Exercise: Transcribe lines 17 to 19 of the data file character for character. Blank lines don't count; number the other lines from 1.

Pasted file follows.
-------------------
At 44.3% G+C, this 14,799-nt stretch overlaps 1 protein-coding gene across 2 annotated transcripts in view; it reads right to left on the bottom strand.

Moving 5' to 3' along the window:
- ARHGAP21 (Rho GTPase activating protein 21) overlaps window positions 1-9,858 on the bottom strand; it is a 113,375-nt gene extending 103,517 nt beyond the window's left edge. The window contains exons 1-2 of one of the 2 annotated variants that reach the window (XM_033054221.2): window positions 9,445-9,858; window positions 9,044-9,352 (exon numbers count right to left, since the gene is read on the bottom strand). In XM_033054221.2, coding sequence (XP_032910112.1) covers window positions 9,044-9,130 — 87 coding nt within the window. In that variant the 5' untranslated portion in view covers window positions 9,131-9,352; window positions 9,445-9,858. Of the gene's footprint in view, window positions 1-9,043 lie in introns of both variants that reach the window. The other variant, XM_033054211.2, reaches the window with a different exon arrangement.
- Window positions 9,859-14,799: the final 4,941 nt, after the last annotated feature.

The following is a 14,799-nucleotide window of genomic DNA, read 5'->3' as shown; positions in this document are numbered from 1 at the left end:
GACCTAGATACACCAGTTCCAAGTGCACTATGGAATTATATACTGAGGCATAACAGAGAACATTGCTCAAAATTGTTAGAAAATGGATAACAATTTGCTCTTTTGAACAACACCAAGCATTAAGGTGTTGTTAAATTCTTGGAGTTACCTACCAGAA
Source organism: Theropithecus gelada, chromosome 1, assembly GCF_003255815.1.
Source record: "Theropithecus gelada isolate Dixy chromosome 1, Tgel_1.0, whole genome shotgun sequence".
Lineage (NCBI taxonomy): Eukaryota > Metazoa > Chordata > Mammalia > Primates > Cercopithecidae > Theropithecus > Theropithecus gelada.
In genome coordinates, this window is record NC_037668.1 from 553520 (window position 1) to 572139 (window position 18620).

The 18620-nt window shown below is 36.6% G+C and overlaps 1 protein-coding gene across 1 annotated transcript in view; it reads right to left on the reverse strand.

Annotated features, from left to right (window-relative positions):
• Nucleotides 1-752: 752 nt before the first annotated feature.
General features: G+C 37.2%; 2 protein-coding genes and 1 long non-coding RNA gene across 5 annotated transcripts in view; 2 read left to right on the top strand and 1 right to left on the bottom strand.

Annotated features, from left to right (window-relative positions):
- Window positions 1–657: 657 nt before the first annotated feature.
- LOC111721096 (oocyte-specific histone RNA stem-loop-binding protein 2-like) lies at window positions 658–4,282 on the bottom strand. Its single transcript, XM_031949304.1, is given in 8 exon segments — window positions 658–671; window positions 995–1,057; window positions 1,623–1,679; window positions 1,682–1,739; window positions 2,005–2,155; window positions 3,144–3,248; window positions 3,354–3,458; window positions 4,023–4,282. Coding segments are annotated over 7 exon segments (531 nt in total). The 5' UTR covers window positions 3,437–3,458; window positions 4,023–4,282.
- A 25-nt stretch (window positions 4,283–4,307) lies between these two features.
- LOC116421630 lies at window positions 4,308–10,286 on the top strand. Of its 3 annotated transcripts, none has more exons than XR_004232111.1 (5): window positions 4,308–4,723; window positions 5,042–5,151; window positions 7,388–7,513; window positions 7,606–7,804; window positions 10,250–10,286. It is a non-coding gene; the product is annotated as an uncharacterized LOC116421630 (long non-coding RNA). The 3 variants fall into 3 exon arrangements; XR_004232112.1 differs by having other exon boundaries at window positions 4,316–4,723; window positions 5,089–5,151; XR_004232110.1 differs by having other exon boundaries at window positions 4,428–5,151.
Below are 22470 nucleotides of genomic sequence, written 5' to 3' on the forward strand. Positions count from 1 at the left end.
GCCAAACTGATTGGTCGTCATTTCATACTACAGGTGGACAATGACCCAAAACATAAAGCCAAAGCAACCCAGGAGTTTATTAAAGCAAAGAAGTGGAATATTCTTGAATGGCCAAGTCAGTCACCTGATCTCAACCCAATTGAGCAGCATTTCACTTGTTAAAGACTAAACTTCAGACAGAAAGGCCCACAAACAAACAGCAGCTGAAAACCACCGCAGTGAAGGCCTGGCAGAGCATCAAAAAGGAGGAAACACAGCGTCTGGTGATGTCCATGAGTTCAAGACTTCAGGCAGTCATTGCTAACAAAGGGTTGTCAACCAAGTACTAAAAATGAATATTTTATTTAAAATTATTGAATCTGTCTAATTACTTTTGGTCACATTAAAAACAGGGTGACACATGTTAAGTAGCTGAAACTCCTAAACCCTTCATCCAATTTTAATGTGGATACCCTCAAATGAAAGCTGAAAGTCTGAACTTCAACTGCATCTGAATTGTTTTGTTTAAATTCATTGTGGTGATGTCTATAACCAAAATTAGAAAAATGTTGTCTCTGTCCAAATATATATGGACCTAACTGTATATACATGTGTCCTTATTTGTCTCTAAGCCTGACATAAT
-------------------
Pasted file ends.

- LOC111721096 (oocyte-specific histone RNA stem-loop-binding protein 2-like) lies at window positions 658–4,282 on the bottom strand. Its single transcript, XM_031949304.1, is given in 8 exon segments — window positions 658–671; window positions 995–1,057; window positions 1,623–1,679; window positions 1,682–1,739; window positions 2,005–2,155; window positions 3,144–3,248; window positions 3,354–3,458; window positions 4,023–4,282. Coding segments are annotated over 7 exon segments (531 nt in total). The 5' UTR covers window positions 3,437–3,458; window positions 4,023–4,282.
- A 25-nt stretch (window positions 4,283–4,307) lies between these two features.
- LOC116421630 lies at window positions 4,308–10,286 on the top strand. Of its 3 annotated transcripts, none has more exons than XR_004232111.1 (5): window positions 4,308–4,723; window positions 5,042–5,151; window positions 7,388–7,513; window positions 7,606–7,804; window positions 10,250–10,286. It is a non-coding gene; the product is annotated as an uncharacterized LOC116421630 (long non-coding RNA). The 3 variants fall into 3 exon arrangements; XR_004232112.1 differs by having other exon boundaries at window positions 4,316–4,723; window positions 5,089–5,151; XR_004232110.1 differs by having other exon boundaries at window positions 4,428–5,151.